This is of course a terrible way to go about life, and so mere rank gives way to prestige. Where rank is purely an impression or a sense that operates out of a primordial sense, prestige claims that some marker of status is representative of both rank and a purpose beyond it. What purpose beyond rank is claimed may vary, and this prestige is never premised on truth or science or knowledge that is adjudicated in any way we consider fair. What happens is simple. Ranks which are at first implied and acted upon by instinct become rules of thumb, titles, and associated possessions. Nothing about prestige implies duty, but implies honor and standing that is respected regardless of anyone's assumptions and feelings on the matter. In this way, the stratification of rank is established without any institutional representation necessary to suggest it exists. This is little better, but it moderates the tendency of social actors to fight each other for rank, by suggesting that there is a standard of a person that is not contingent on a momentary feeling. It is instead something that is either a birthright, or a thing that once acquired does not go away at a whim. Someone can win prestige which is acknowledged in society, but they cannot truly change rank just by asserting it is so. Prestige then becomes essential to someone in a division of labor. Those who specialize in some task can be identified not just by function but by a measure of whether they accomplish those functions well or poorly, and prestige can entail "functions" of a spurious nature that are granted status as if they were things we ought to value. In many ways, prestige makes the problem of rank worse, because now the contest does not concern a sense in people but a sense of something symbolic, that need not conform to any quality or quantity of the human. Prestige makes impressions for its own sake, and whether we internalize them is up to us. There is an expectation in people that we should not internalize these judgements, and retain our own sense of ourselves regardless of the division of labor. There is presumed to be some honor in merely presenting to work, but this is a dangerous fallacy, and one that people are made to internalize when they become slaves. That does not last long. The prestige of free men, on the other hand, is valued for reasons that make a lot of sense, and this prestige is often a perk of social rank. Someone who is bigger will demand compensatory prestige and creature comforts that reflect his or her rank, and that prestige becomes a thing to be protected and built upon. This would be a necessary development if it is accepted that social rank is inherent to any division of labor, and it arises as quickly as it can when someone acts upon the advantages rank would imply. A rank could not remain nothing more than a feeling or title if it is bereft of accompanying status. The prestige then becomes a basis for intensifying the distinction of abilities that was recognized in the division of labor originally. Those who become nobles specialize in the arts of war, and usually - but do not necessarily - prohibit the subordinate ranks from fighting. It is above all important in the division of labor that nobles have a right to attack the inferiors and the inferiors are not permitted to fight back, and this is only enforced by ruthless punishment for transgressors. Kindness from the noble and viciousness of the peasant will both become great taboos or crimes, and these concern not the deeds but crimes of Being.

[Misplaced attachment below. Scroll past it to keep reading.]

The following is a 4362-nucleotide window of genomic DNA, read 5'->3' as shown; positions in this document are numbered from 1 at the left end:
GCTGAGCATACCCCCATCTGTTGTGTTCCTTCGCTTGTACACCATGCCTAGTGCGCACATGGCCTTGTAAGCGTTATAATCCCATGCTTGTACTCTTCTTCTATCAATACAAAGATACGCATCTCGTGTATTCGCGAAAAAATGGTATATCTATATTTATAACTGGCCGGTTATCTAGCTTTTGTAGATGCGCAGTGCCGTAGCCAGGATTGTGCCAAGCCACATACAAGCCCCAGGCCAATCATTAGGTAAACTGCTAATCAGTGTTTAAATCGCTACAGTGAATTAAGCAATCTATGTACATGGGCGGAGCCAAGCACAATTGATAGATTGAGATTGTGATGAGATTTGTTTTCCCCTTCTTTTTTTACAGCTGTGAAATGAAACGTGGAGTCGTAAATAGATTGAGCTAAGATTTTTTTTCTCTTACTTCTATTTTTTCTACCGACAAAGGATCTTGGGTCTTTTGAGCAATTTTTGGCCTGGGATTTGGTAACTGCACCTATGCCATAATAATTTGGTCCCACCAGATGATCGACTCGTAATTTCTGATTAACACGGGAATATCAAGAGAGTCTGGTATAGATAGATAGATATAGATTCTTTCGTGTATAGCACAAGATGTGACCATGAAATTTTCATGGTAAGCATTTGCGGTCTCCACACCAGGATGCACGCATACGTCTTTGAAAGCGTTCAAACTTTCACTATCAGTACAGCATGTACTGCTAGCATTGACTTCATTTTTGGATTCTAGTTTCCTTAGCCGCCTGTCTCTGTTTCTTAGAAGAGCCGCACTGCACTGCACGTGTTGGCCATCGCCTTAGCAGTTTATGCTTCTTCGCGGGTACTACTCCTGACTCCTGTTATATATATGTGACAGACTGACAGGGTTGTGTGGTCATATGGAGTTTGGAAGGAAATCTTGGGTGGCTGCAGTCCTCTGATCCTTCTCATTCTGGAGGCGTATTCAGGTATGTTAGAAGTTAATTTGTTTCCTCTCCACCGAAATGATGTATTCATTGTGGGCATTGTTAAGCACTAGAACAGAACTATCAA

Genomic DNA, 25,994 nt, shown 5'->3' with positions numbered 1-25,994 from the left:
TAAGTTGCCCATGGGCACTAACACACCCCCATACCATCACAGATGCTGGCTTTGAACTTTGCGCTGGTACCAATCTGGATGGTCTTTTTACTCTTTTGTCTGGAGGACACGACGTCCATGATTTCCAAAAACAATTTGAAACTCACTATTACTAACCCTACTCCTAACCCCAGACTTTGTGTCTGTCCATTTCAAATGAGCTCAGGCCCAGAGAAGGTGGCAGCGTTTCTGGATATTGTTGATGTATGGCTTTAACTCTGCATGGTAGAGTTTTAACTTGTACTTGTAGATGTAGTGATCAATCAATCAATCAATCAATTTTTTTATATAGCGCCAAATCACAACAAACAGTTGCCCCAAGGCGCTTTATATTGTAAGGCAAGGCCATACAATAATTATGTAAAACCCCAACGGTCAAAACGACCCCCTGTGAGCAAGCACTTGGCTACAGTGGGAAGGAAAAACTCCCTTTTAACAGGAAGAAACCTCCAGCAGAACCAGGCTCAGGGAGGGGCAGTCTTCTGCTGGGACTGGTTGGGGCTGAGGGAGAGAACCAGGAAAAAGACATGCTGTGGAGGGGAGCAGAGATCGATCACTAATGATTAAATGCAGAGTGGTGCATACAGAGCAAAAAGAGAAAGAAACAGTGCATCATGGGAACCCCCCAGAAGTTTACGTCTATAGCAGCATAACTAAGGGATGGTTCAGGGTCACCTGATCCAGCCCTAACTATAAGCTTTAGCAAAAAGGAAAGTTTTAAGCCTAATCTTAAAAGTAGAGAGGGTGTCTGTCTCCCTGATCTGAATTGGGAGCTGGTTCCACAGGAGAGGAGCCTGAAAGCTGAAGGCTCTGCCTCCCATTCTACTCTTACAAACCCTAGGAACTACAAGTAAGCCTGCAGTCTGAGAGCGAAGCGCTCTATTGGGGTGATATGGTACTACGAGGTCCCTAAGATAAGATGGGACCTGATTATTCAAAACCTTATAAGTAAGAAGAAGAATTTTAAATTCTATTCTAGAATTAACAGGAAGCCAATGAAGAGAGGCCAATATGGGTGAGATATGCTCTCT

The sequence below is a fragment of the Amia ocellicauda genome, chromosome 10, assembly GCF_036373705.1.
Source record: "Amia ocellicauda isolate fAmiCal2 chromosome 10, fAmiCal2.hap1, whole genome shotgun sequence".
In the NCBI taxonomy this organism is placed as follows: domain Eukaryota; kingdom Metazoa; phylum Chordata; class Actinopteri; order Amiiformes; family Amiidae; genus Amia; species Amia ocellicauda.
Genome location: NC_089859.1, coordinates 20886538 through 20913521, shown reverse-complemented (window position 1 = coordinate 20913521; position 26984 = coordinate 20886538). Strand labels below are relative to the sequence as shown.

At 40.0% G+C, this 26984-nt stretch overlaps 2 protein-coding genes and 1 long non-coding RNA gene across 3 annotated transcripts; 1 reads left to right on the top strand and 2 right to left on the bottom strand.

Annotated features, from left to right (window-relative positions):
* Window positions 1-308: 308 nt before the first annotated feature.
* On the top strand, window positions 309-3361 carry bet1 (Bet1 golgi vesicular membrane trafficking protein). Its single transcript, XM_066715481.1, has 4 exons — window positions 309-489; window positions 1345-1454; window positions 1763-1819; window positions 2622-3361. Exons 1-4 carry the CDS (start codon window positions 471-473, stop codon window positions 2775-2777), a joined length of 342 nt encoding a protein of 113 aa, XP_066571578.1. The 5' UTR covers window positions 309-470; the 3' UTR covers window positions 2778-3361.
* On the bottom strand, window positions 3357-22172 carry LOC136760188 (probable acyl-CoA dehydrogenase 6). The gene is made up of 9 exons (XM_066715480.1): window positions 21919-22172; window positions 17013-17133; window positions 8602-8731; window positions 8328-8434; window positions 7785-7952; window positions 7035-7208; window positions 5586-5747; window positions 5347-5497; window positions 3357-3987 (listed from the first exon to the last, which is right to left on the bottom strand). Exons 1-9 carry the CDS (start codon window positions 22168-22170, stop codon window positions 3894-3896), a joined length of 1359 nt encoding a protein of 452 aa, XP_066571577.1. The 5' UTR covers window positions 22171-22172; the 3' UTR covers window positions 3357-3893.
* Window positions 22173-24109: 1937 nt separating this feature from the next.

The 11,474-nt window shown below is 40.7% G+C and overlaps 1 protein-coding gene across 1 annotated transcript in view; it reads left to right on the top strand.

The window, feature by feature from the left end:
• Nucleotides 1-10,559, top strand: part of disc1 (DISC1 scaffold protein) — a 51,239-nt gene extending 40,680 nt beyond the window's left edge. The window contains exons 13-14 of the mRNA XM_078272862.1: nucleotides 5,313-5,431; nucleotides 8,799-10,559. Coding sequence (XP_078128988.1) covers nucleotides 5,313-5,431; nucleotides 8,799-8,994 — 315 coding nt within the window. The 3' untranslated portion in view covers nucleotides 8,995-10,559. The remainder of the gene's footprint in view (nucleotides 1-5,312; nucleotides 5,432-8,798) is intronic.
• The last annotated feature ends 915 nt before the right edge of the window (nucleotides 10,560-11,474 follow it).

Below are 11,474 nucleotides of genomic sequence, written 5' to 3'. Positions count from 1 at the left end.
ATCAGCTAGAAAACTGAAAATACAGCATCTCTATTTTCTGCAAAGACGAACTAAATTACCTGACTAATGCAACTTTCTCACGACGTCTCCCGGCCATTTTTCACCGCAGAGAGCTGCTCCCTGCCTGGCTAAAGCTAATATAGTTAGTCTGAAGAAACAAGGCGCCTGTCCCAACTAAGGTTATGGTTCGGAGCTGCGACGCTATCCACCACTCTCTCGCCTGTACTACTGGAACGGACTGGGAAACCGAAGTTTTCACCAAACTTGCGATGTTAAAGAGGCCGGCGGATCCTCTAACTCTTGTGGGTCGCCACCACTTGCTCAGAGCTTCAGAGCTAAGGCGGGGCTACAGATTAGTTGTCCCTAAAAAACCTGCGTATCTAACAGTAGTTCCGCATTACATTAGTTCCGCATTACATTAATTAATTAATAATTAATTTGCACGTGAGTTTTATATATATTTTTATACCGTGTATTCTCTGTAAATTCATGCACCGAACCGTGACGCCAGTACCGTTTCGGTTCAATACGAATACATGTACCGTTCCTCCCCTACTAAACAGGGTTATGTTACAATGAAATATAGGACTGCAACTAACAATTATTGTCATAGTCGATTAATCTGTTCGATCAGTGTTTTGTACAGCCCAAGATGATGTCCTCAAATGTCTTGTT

The division of labor proceeding by posturing alone would not last long without encountering a few obvious difficulties. Most people cannot establish the impression of rank or prestige, and by definition someone will be bigger or more prestigious than another, with no other qualification involved. This is a losing proposition for most people, who recognize that they would only rise so far in rank before they are knocked down. The people in society, wherever they may be, recognize that they can possess things in the world without requiring rank or prestige, but they do not need to actually subvert rank or prestige with something substantive. They can instead offer favors - quid pro quo divisions that are regarded both in bilaterial relationships, and within the ecosystem as a whole. For division of labor to be sensical, it pertains to a selected ecosystem in which agents operate. Otherwise, no one would participate in any such scheme. Because the ecosystem is established, favoritism arises within it, and to the participants in a given division of labor, there is nothing outside of the ecosystem, or outside of "society" in this crude sense. Favors are extended only to those in the know of a particular division of labor. Those outside of the division simply are not counted, and considered alien for this purpose. A foreigner in another part of the world has no intrinsic part in the division of labor, unless that other system is subsumed in a larger "system of systems" that is the design of someone claiming the whole thing. Foreign influences are within a division of labor an intrusion and an alien element of the scheme, and the typical outcome in a given division of labor is to mediate all foreign interaction through institutions. The last thing someone planning a division of labor would want is an outside influence disrupting that plan. The system of internal favors suggests grasping for position within the system, and that anything outside of the system is not to be encouraged. This favoritism is aligned at core with the technological interest, and concerns a crass interpretation of technology rather than anything high-minded. Favoritism does not seek equality or domination of one party, but suggests the whole ecosystem should be oriented towards social climbing, scratching each others' back, and that the members of society are motivated primarily by self-interest. Favoritism suggests a base-level material interest and conditions to push the division of labor in the favor of participants, and alliances based on compromising the participants to enforce loyalty. It is the default mode of operation for the class Marx termed the bourgeoisie, and those who sought to climb in that niche. A crass and self-serving substitute of social class in the form of identity is their preferred organization, but this identity will always be limited, and participants are not equal. The aim is never to end rank or prestige, but to acquire it for oneself, and use this to dole out favors. Those who possessed rank and prestige adapt quickly to this strategy, and use their positions to extract greater favors than those who are struggling to climb. Nonetheless, the interest of social climbers always aligns with preserving rank, prestige, and its associated institutions once developed. There never was a version of favoritism which strictly opposed rank and prestige, and among those with that status, they recognize that a collective interest based on favors is an effective method to protect the system of ranks and all practices they entail. Over time, the favors themselves become marks of distinction that describe someone, rather than merely events in the consideration of rank. The members of society establish in-groups, out-groups, lists of friends and enemies and the particular favors owed, and what would be expected of members. These are recorded and become permanent statuses, and affect the social agents in the long term.